Is Audsley's Scheme the Most Expressive Optimal Priority Assignment Algorithm?

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For fixed priority scheduling, the allocation of priorities to the application's tasks is a fundamental activity. If all possible allocations have to be checked (to find the optimal one) then a total n! ordering must be examined (for n tasks). For any large n this is prohibitive. Fortunately for simple task models straightforward optimal priority schemes are available; for example rate monotonic for sporadic task sets with implicit deadlines, deadline monotonic for tasks with constrained deadlines and deadline-jitter monotonic for tasks with constrained deadlines and release jitter. Where these simple schemes are not applicable, for example with non-preemptive scheduling, or task sets with arbitrary deadlines or mixed criticality systems, there exists a scheme with n^2 complexity that is often applicable. This scheme was first proposed in 1991 and is generally known as Audsley's algorithm. Unfortunately not all task models have the prerequisites that allow this algorithm to be applied. Examples of such models are to be found in fixed priority multiprocessor scheduling. Often when Audsley's algorithm is found to be not applicable the only option remaining is to develop and use heuristics that aim for good, rather than optimal, priority orderings. This leads to the question being asked in this paper: if Audsley's algorithm is not applicable can an optimal priority assignment scheme only be found by enumerating all n! possibilities?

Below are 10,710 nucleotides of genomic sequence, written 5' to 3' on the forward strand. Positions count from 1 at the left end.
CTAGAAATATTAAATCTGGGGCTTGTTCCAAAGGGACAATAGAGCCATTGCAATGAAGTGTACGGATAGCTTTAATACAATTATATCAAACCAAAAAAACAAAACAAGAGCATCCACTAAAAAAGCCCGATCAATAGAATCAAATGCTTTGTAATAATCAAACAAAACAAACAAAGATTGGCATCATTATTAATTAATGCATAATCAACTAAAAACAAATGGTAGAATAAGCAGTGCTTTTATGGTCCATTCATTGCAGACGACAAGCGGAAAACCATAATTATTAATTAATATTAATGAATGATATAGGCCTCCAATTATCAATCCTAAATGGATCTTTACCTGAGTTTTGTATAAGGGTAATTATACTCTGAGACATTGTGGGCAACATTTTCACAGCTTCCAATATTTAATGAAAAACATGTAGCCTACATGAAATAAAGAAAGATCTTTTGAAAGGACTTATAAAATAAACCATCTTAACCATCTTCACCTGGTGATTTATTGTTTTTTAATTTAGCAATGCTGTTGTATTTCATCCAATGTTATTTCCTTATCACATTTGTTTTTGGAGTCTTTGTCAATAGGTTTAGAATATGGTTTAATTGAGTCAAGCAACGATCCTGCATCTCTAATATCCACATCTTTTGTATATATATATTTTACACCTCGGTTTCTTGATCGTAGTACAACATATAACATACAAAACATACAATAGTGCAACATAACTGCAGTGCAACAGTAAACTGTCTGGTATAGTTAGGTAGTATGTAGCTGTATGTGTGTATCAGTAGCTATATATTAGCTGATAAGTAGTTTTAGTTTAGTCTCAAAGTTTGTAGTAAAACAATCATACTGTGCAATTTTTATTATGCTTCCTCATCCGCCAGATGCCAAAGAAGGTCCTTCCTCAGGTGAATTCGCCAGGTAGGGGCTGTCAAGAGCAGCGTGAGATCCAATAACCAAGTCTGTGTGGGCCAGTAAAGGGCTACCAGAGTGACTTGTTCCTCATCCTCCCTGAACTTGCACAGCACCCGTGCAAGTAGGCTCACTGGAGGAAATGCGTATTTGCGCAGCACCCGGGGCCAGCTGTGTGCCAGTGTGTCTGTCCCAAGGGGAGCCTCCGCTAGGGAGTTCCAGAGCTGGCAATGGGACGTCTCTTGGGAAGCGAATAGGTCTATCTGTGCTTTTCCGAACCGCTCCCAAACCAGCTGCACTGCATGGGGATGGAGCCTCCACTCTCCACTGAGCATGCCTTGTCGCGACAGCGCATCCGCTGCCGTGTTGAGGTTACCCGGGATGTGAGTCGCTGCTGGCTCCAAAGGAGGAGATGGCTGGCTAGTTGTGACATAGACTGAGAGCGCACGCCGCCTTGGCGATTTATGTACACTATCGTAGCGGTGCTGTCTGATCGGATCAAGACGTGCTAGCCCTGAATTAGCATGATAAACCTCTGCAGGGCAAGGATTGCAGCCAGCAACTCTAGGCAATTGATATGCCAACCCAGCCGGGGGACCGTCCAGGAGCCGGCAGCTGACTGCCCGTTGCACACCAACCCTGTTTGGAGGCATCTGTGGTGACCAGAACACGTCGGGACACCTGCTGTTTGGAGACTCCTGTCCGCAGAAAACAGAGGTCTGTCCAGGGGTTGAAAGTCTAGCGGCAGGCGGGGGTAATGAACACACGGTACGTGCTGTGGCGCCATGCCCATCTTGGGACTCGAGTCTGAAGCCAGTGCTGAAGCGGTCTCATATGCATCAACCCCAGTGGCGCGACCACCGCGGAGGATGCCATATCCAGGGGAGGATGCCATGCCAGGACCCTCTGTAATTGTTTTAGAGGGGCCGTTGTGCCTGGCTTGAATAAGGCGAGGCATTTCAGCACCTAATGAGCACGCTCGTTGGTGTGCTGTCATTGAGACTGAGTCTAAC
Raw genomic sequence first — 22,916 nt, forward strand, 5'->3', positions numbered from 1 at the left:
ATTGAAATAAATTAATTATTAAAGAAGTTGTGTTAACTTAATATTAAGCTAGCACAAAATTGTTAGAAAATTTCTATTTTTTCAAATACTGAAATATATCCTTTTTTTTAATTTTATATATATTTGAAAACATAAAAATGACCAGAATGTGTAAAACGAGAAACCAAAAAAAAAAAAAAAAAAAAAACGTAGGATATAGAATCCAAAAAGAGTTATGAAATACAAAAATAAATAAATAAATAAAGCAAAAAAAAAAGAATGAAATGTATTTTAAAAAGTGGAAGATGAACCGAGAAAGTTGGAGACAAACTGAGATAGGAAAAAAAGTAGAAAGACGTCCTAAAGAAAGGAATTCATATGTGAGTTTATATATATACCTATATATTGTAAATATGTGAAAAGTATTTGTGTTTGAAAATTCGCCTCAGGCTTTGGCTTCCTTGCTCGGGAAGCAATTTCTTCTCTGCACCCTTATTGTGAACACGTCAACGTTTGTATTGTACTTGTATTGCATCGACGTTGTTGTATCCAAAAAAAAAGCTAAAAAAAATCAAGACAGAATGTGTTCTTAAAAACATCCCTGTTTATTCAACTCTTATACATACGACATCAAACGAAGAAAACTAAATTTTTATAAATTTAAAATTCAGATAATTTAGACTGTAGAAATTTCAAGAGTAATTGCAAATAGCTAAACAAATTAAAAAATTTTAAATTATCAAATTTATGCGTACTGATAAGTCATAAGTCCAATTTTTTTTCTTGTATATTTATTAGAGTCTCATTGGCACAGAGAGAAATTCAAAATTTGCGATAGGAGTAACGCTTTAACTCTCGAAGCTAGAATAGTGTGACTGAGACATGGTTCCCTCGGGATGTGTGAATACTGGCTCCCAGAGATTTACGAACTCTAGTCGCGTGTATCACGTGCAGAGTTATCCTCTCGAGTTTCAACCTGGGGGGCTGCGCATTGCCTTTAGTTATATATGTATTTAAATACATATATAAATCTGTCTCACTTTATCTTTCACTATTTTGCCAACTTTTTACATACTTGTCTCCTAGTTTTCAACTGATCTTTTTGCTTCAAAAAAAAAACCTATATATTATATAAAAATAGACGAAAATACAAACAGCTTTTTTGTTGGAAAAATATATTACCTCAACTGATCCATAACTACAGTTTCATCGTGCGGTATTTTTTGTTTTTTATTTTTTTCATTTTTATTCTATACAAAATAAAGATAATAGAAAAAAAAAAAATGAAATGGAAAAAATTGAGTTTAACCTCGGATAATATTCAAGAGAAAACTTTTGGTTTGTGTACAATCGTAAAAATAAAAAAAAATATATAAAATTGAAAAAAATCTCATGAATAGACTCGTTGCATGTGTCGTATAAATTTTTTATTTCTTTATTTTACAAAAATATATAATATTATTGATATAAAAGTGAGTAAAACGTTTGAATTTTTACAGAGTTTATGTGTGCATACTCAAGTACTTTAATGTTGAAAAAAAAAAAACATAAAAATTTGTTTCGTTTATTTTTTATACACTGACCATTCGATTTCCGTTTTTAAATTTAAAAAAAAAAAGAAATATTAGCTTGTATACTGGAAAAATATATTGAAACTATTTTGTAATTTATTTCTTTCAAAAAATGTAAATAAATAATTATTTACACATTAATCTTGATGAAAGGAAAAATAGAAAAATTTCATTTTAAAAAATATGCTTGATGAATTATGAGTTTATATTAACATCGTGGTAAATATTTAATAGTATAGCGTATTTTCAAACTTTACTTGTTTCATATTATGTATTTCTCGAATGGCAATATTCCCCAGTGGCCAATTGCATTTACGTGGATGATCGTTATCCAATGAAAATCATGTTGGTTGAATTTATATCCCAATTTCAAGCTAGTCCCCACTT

Original languageUndefined/Unknown
Title of host publicationProceedings RTSOPS (ECRTS)
Number of pages4
Publication statusPublished - 2013

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